DEMSER SIDE EFFECTS
- Generic Name: metyrosine
- Brand Name: Demser
Central Nervous System
Sedation: The most common adverse reaction to DEMSER (metyrosine) is moderate to severe sedation, which has been observed in almost all patients. It occurs at both low and high dosages. Sedative effects begin within the first 24 hours of therapy, are maximal after two to three days, and tend to wane during the next few days. Sedation usually is not obvious after one week unless the dosage is increased, but at dosages greater than 2000 mg/day some degree of sedation or fatigue may persist.
In most patients who experience sedation, temporary changes in sleep pattern occur following withdrawal of the drug. Changes consist of insomnia that may last for two or three days and feelings of increased alertness and ambition. Even patients who do not experience sedation while on DEMSER (metyrosine) may report symptoms of psychic stimulation when the drug is discontinued.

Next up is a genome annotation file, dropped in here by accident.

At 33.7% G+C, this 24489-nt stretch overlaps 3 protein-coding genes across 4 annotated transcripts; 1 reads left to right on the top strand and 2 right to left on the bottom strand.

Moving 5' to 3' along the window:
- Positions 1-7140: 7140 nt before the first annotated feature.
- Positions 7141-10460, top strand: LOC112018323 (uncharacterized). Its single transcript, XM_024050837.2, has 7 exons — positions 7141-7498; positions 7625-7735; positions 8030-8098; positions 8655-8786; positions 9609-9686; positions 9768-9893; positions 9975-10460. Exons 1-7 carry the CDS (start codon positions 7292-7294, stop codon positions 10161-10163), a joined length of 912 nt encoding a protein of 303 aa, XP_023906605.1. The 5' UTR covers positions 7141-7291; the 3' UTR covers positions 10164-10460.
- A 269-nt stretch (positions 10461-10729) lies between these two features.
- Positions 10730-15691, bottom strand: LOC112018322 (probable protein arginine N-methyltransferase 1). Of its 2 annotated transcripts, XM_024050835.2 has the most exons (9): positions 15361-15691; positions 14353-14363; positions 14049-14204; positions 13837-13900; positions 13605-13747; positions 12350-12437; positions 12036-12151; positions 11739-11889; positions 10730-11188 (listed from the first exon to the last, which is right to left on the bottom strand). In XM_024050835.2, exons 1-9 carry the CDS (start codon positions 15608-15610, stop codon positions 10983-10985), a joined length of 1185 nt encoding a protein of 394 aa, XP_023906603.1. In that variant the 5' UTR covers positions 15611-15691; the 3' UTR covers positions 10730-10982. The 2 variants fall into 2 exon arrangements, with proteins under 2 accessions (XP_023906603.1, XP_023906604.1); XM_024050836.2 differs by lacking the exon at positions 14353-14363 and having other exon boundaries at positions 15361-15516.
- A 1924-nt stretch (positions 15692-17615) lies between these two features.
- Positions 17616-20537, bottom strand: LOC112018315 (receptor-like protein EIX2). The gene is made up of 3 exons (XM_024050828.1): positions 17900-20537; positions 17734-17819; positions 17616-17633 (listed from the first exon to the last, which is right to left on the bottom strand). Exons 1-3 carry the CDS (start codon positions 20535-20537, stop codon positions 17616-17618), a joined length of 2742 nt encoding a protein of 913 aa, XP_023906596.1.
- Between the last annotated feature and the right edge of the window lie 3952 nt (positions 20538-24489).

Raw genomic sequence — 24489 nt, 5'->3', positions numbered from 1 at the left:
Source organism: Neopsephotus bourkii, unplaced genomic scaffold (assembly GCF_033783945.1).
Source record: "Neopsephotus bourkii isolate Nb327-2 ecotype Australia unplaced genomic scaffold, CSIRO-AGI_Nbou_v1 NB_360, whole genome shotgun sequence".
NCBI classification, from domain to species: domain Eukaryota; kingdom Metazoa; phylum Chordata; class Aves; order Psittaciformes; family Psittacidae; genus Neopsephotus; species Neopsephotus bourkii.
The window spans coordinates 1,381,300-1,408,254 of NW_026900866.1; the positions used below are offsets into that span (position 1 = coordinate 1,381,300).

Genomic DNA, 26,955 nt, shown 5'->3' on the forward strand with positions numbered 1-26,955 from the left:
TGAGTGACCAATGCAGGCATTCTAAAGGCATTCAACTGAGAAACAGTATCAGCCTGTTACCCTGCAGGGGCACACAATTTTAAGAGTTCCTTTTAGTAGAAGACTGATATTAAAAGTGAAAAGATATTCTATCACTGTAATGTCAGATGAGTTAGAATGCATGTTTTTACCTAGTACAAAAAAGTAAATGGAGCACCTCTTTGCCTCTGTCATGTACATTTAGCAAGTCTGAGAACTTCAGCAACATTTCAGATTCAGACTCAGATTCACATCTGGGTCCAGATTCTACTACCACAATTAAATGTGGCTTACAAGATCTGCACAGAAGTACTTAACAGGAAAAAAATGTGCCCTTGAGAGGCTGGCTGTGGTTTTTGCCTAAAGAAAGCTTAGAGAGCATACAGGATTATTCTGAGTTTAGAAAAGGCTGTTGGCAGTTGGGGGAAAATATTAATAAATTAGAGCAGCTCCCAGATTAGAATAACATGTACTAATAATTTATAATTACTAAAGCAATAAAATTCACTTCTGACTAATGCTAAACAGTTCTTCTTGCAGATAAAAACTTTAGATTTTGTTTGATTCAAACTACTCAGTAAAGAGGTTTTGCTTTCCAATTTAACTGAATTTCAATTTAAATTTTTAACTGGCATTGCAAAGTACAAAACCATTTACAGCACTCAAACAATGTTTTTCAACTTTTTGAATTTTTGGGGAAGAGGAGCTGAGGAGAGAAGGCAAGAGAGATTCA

Extrapyramidal Signs: Extrapyramidal signs such as drooling, speech difficulty, and tremor have been reported in approximately 10 percent of patients. These occasionally have been accompanied by trismus and frank parkinsonism.
Anxiety and Psychic Disturbances: Anxiety and psychic disturbances such as depression, hallucinations, disorientation, and confusion may occur. These effects seem to be dose-dependent and may disappear with reduction of dosage.
Diarrhea occurs in about 10 percent of patients and may be severe. Anti-diarrheal agents may be required if continuation of DEMSER (metyrosine) is necessary.
Infrequently, slight swelling of the breast, galactorrhea, nasal stuffiness, decreased salivation, dry mouth, headache, nausea, vomiting, abdominal pain, and impotence or failure of ejaculation may occur. Crystalluria and transient dysuria and hematuria have been observed in a few patients. Hematologic disorders (including eosinophilia, anemia, thrombocytopenia, and thrombocytosis), increased SGOT levels, peripheral edema, and hypersensitivity reactions such as urticaria and pharyngeal edema have been reported rarely.
SRC: NLM .